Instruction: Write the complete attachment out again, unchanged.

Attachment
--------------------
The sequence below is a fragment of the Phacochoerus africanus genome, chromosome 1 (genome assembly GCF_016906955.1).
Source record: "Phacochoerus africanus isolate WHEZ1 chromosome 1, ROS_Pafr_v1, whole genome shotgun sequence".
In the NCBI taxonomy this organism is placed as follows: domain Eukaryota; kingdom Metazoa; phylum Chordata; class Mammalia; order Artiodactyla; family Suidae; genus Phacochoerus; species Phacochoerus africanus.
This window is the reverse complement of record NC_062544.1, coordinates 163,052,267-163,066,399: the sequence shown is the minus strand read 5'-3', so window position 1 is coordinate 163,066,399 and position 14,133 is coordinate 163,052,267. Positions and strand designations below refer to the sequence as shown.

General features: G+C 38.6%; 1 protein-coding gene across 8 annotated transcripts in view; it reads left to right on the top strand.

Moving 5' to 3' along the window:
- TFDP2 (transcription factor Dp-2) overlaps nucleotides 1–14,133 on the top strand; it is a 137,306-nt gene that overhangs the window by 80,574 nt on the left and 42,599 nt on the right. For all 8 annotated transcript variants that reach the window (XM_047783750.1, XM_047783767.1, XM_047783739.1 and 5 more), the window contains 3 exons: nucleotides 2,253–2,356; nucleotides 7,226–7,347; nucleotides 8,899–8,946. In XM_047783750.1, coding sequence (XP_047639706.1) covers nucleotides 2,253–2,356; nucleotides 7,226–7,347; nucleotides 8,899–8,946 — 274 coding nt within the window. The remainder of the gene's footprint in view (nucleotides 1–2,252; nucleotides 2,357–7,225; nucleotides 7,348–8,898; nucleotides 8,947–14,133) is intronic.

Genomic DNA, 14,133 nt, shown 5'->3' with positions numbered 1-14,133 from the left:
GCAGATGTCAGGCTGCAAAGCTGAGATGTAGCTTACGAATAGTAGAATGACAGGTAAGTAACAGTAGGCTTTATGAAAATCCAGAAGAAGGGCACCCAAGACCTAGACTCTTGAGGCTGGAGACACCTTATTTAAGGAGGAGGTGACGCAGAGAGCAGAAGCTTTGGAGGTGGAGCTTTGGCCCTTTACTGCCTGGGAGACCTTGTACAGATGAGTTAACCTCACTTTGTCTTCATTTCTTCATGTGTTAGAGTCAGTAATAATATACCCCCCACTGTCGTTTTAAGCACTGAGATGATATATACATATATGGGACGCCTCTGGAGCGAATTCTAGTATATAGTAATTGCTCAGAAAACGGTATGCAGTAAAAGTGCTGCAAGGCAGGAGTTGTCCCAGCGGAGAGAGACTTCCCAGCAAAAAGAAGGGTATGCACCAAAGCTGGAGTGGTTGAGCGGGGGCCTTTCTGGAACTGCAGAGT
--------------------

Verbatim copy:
The sequence below is a fragment of the Phacochoerus africanus genome, chromosome 1 (genome assembly GCF_016906955.1).
Source record: "Phacochoerus africanus isolate WHEZ1 chromosome 1, ROS_Pafr_v1, whole genome shotgun sequence".
In the NCBI taxonomy this organism is placed as follows: domain Eukaryota; kingdom Metazoa; phylum Chordata; class Mammalia; order Artiodactyla; family Suidae; genus Phacochoerus; species Phacochoerus africanus.
This window is the reverse complement of record NC_062544.1, coordinates 163,052,267-163,066,399: the sequence shown is the minus strand read 5'-3', so window position 1 is coordinate 163,066,399 and position 14,133 is coordinate 163,052,267. Positions and strand designations below refer to the sequence as shown.

General features: G+C 38.6%; 1 protein-coding gene across 8 annotated transcripts in view; it reads left to right on the top strand.

Moving 5' to 3' along the window:
- TFDP2 (transcription factor Dp-2) overlaps nucleotides 1–14,133 on the top strand; it is a 137,306-nt gene that overhangs the window by 80,574 nt on the left and 42,599 nt on the right. For all 8 annotated transcript variants that reach the window (XM_047783750.1, XM_047783767.1, XM_047783739.1 and 5 more), the window contains 3 exons: nucleotides 2,253–2,356; nucleotides 7,226–7,347; nucleotides 8,899–8,946. In XM_047783750.1, coding sequence (XP_047639706.1) covers nucleotides 2,253–2,356; nucleotides 7,226–7,347; nucleotides 8,899–8,946 — 274 coding nt within the window. The remainder of the gene's footprint in view (nucleotides 1–2,252; nucleotides 2,357–7,225; nucleotides 7,348–8,898; nucleotides 8,947–14,133) is intronic.

Genomic DNA, 14,133 nt, shown 5'->3' with positions numbered 1-14,133 from the left:
GCAGATGTCAGGCTGCAAAGCTGAGATGTAGCTTACGAATAGTAGAATGACAGGTAAGTAACAGTAGGCTTTATGAAAATCCAGAAGAAGGGCACCCAAGACCTAGACTCTTGAGGCTGGAGACACCTTATTTAAGGAGGAGGTGACGCAGAGAGCAGAAGCTTTGGAGGTGGAGCTTTGGCCCTTTACTGCCTGGGAGACCTTGTACAGATGAGTTAACCTCACTTTGTCTTCATTTCTTCATGTGTTAGAGTCAGTAATAATATACCCCCCACTGTCGTTTTAAGCACTGAGATGATATATACATATATGGGACGCCTCTGGAGCGAATTCTAGTATATAGTAATTGCTCAGAAAACGGTATGCAGTAAAAGTGCTGCAAGGCAGGAGTTGTCCCAGCGGAGAGAGACTTCCCAGCAAAAAGAAGGGTATGCACCAAAGCTGGAGTGGTTGAGCGGGGGCCTTTCTGGAACTGCAGAGT